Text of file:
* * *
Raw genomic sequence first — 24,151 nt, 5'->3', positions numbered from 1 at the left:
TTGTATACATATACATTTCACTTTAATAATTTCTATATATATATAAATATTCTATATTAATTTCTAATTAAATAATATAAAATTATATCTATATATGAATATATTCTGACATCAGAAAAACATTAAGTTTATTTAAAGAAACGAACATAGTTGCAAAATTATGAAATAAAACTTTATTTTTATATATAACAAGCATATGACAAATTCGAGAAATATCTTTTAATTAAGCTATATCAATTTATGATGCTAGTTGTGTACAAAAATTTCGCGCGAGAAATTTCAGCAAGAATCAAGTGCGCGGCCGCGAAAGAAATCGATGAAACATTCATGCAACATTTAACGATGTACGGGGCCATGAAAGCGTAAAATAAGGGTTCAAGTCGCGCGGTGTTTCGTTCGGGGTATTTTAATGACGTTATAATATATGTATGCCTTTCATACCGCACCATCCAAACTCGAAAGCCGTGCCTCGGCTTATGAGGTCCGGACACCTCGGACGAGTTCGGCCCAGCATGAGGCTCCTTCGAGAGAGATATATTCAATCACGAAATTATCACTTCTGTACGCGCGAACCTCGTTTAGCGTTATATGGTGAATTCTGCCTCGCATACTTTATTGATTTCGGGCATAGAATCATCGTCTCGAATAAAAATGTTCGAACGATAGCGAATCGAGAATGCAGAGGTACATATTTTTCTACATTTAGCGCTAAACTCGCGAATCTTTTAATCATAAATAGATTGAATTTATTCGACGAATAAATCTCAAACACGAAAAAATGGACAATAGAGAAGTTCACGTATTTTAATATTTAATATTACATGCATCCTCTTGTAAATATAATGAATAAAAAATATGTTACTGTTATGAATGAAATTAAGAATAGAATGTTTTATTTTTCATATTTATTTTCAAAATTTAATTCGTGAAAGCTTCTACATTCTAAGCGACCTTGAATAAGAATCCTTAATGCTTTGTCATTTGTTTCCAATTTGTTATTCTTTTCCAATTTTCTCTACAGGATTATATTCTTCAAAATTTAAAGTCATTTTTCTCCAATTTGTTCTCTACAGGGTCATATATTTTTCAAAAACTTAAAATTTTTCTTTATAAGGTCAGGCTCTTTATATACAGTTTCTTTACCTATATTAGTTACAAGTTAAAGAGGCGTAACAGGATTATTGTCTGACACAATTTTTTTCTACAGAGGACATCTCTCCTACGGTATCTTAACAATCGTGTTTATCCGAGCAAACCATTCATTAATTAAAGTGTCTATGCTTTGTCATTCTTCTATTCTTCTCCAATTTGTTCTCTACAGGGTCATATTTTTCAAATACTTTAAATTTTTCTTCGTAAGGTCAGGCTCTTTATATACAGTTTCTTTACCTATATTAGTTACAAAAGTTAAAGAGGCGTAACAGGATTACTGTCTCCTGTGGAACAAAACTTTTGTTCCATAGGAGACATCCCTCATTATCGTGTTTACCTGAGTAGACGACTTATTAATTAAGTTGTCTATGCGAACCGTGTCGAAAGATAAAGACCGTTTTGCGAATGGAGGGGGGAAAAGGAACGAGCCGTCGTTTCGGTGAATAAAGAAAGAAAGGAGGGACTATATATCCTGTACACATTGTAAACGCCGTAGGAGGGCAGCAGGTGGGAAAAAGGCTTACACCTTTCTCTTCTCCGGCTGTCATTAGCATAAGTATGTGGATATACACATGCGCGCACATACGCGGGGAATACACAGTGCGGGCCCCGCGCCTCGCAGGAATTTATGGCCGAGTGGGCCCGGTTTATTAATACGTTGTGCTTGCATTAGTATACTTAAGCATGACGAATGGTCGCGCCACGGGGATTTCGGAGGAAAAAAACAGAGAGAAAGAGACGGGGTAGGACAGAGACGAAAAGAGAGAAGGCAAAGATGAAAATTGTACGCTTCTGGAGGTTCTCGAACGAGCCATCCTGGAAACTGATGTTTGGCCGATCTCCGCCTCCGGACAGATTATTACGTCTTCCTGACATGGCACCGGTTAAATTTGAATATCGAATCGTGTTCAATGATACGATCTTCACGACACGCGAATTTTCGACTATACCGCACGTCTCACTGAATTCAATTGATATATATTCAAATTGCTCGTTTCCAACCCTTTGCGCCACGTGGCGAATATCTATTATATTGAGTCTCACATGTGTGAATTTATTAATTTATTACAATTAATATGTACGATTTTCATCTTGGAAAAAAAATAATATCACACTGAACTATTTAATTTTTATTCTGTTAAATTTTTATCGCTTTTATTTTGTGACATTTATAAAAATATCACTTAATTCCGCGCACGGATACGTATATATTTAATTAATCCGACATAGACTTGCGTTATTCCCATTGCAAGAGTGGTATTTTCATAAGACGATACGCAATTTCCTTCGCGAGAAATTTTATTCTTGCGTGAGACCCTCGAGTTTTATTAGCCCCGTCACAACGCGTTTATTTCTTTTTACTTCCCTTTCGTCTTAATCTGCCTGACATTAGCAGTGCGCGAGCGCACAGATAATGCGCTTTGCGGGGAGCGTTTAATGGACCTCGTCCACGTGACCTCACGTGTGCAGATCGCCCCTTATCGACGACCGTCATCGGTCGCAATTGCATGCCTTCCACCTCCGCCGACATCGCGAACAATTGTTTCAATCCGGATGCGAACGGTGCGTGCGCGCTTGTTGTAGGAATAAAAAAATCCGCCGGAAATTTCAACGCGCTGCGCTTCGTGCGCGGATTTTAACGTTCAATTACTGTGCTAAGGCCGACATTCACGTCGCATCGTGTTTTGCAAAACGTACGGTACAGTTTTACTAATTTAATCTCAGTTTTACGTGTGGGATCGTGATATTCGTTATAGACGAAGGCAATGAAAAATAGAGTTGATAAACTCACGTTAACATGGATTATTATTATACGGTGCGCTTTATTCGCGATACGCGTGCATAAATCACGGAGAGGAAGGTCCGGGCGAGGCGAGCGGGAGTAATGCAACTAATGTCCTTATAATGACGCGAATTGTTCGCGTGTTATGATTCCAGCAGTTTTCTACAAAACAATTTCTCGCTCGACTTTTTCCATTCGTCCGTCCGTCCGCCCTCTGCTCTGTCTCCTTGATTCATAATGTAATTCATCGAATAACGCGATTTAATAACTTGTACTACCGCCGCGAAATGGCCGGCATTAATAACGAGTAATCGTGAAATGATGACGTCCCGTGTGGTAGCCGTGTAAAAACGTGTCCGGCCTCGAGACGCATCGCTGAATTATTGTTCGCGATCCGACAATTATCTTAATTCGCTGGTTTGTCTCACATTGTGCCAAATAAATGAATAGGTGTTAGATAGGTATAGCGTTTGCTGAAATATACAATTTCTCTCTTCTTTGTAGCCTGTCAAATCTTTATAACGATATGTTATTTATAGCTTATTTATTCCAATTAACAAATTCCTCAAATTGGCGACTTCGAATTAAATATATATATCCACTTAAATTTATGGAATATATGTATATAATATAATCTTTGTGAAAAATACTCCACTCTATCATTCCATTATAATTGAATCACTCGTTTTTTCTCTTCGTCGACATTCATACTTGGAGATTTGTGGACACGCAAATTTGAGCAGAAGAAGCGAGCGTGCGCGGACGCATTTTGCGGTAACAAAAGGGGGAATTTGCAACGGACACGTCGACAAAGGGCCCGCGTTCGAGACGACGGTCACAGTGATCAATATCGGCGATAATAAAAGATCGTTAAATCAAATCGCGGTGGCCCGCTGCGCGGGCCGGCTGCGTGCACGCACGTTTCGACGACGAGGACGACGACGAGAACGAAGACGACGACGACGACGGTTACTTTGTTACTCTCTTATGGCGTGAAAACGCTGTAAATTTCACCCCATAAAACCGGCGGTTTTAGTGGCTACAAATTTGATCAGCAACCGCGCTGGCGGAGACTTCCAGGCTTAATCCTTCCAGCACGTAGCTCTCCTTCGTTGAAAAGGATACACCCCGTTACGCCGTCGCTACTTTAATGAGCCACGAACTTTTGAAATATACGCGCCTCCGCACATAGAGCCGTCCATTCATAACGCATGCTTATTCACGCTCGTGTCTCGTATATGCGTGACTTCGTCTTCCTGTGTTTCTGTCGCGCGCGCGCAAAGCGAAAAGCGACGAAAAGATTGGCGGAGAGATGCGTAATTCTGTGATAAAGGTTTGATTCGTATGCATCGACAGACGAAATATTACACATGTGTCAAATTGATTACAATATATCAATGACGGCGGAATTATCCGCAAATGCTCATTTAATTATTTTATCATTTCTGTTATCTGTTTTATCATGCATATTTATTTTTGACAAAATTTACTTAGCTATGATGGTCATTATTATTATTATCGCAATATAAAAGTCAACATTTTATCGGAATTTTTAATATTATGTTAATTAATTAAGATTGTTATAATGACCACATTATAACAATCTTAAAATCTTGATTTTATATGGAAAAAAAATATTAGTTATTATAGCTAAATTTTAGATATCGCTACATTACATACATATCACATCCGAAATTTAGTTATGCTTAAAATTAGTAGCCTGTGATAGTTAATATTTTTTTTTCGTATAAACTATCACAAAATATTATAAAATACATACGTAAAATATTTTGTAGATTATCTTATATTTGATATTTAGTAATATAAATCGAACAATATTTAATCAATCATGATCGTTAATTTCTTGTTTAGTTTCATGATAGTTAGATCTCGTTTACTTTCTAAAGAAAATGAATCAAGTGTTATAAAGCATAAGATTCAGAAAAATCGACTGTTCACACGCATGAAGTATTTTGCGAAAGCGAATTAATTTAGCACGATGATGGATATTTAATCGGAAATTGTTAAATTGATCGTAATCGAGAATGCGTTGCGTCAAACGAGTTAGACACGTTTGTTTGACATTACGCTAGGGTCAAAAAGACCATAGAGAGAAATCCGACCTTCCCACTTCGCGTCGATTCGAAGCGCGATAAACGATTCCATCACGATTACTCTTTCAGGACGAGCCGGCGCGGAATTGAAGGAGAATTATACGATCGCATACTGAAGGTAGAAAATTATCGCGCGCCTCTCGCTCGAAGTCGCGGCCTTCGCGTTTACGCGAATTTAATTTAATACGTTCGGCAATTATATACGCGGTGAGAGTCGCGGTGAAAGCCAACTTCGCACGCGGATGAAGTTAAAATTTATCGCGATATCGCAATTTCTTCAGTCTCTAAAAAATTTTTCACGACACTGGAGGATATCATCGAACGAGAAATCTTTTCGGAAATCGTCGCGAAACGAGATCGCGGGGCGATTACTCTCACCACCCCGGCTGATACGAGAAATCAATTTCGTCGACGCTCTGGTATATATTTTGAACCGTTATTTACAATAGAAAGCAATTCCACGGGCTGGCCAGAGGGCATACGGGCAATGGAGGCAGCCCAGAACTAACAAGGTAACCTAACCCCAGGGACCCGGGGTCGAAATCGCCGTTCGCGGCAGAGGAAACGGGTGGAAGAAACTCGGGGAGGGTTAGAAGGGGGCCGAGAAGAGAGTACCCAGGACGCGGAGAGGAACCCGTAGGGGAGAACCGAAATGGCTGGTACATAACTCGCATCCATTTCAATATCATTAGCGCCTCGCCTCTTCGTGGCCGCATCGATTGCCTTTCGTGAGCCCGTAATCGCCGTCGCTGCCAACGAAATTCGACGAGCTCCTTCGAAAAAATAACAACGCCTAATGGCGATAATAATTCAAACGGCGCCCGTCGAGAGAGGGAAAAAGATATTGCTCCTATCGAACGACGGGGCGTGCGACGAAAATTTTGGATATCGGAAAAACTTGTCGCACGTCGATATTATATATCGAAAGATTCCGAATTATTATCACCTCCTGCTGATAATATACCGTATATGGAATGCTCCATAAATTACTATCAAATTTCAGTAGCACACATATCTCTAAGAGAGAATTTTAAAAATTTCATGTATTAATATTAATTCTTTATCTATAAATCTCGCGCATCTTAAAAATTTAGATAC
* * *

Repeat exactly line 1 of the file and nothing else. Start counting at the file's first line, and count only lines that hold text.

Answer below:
Raw genomic sequence first — 24,151 nt, 5'->3', positions numbered from 1 at the left: